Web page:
January is a significant month in TV land for two reasons: First, it marks the glorious return of American Idol to the schedule; and, second, it's the time when the networks gather to present their midseason series to journalists at the Television Critics Association's press tour. ABC kicked off the broadcast portion of the festivities on Jan. 14 in Pasadena with news of a potential series finale for Lost, followed by NBC, CBS, The CW, and Fox. Below, a report from part 2 of the winter confab.
NBC The net will help another '80s comedian make a comeback when In Living Color's David Alan Grier hosts the new improv competition Thank God You're Here. NBC Entertainment president Kevin Reilly also renewed Heroes, The Office, My Name Is Earl, and Law & Order: SVU. ''A big goal is to get some tent poles up,'' he said. ''We've got one now [with Heroes].''
CBS Entertainment president Nina Tassler plans to ''throw out the rule book'' and develop buzzy new series. Possibilities include Swingtown, a drama about sexually liberated couples in the '70s, and the musical drama Viva Laughlin (based on the BBC's Viva Blackpool), produced by Hugh Jackman.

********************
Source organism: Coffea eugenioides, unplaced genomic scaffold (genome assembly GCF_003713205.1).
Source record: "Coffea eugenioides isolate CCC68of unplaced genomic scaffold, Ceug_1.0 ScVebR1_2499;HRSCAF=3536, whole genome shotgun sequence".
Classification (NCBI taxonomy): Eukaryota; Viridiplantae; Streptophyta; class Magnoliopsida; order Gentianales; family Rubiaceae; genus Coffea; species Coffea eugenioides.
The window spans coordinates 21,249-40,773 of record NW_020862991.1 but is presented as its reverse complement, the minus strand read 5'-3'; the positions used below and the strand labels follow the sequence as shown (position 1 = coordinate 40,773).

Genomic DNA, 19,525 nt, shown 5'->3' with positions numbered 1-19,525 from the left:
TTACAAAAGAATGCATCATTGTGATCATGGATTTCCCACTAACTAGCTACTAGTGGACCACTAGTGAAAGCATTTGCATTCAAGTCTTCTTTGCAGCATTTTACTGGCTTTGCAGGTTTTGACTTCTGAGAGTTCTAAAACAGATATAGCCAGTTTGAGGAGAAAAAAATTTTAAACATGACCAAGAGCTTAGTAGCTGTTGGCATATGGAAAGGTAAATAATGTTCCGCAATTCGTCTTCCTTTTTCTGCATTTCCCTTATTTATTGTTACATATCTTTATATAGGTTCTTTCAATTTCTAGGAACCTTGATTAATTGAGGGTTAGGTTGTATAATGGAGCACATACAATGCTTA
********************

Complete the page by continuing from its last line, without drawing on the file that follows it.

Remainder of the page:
THE CW In an effort to pull viewers into Veronica Mars' orbit, the season's final five episodes will be stand-alone, rather than part of a serialized mystery. ''It's a way to experiment...so people aren't intimidated,'' CW entertainment president Dawn Ostroff said. She also revealed that The CW is ''talking'' to Gilmore Girls' Lauren Graham and Alexis Bledel about returning for an eighth season.
FOX It's a big year for The Simpsons: They'll celebrate episode No. 400 in May and release their big-screen debut in July. Exec producer James L. Brooks promised ''it's the home team doing the movie,'' and said they're aiming for a PG-13. How's it feel to be TV's oldest living comedy? ''Sadly, many of our fans have died,'' cracked creator-exec producer Matt Groening. ''Luckily, new ones are being born every day.''